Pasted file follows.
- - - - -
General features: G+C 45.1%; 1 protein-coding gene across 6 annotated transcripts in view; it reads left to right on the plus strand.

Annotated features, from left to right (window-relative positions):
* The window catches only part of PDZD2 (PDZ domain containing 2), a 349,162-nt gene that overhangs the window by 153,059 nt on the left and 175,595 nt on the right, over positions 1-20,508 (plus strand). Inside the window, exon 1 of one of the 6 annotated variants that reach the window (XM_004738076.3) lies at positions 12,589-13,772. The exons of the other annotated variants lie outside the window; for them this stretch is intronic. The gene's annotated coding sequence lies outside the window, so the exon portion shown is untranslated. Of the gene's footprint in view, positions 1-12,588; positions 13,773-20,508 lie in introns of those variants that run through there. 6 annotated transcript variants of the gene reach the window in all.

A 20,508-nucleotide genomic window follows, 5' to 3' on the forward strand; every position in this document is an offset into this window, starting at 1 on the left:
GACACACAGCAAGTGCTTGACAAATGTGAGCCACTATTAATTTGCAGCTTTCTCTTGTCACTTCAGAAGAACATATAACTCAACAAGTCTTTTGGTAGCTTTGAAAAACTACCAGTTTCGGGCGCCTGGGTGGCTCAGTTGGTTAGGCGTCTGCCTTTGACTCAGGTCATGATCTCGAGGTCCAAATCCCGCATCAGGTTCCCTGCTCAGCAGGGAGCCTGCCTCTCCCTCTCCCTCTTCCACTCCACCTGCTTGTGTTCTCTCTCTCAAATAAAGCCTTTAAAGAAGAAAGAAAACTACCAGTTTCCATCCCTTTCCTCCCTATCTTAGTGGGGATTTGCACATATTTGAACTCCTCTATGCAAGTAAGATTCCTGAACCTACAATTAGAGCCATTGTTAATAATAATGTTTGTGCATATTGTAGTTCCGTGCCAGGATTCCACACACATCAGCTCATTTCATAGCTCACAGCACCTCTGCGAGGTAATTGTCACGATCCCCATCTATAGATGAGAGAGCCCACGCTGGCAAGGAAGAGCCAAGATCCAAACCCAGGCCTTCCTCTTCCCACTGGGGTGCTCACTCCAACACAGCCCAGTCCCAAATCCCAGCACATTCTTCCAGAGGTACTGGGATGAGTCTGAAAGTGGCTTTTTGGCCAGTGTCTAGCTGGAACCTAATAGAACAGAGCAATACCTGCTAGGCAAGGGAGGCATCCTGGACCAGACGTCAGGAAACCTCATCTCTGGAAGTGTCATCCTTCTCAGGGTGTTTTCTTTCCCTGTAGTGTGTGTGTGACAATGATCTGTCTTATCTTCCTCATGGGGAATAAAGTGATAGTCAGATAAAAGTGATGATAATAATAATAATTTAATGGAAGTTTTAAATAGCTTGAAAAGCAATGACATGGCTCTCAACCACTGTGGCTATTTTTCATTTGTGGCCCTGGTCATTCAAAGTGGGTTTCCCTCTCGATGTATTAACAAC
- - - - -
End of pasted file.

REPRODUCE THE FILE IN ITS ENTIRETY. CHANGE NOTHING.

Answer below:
General features: G+C 45.1%; 1 protein-coding gene across 6 annotated transcripts in view; it reads left to right on the plus strand.

Annotated features, from left to right (window-relative positions):
* The window catches only part of PDZD2 (PDZ domain containing 2), a 349,162-nt gene that overhangs the window by 153,059 nt on the left and 175,595 nt on the right, over positions 1-20,508 (plus strand). Inside the window, exon 1 of one of the 6 annotated variants that reach the window (XM_004738076.3) lies at positions 12,589-13,772. The exons of the other annotated variants lie outside the window; for them this stretch is intronic. The gene's annotated coding sequence lies outside the window, so the exon portion shown is untranslated. Of the gene's footprint in view, positions 1-12,588; positions 13,773-20,508 lie in introns of those variants that run through there. 6 annotated transcript variants of the gene reach the window in all.

A 20,508-nucleotide genomic window follows, 5' to 3' on the forward strand; every position in this document is an offset into this window, starting at 1 on the left:
GACACACAGCAAGTGCTTGACAAATGTGAGCCACTATTAATTTGCAGCTTTCTCTTGTCACTTCAGAAGAACATATAACTCAACAAGTCTTTTGGTAGCTTTGAAAAACTACCAGTTTCGGGCGCCTGGGTGGCTCAGTTGGTTAGGCGTCTGCCTTTGACTCAGGTCATGATCTCGAGGTCCAAATCCCGCATCAGGTTCCCTGCTCAGCAGGGAGCCTGCCTCTCCCTCTCCCTCTTCCACTCCACCTGCTTGTGTTCTCTCTCTCAAATAAAGCCTTTAAAGAAGAAAGAAAACTACCAGTTTCCATCCCTTTCCTCCCTATCTTAGTGGGGATTTGCACATATTTGAACTCCTCTATGCAAGTAAGATTCCTGAACCTACAATTAGAGCCATTGTTAATAATAATGTTTGTGCATATTGTAGTTCCGTGCCAGGATTCCACACACATCAGCTCATTTCATAGCTCACAGCACCTCTGCGAGGTAATTGTCACGATCCCCATCTATAGATGAGAGAGCCCACGCTGGCAAGGAAGAGCCAAGATCCAAACCCAGGCCTTCCTCTTCCCACTGGGGTGCTCACTCCAACACAGCCCAGTCCCAAATCCCAGCACATTCTTCCAGAGGTACTGGGATGAGTCTGAAAGTGGCTTTTTGGCCAGTGTCTAGCTGGAACCTAATAGAACAGAGCAATACCTGCTAGGCAAGGGAGGCATCCTGGACCAGACGTCAGGAAACCTCATCTCTGGAAGTGTCATCCTTCTCAGGGTGTTTTCTTTCCCTGTAGTGTGTGTGTGACAATGATCTGTCTTATCTTCCTCATGGGGAATAAAGTGATAGTCAGATAAAAGTGATGATAATAATAATAATTTAATGGAAGTTTTAAATAGCTTGAAAAGCAATGACATGGCTCTCAACCACTGTGGCTATTTTTCATTTGTGGCCCTGGTCATTCAAAGTGGGTTTCCCTCTCGATGTATTAACAAC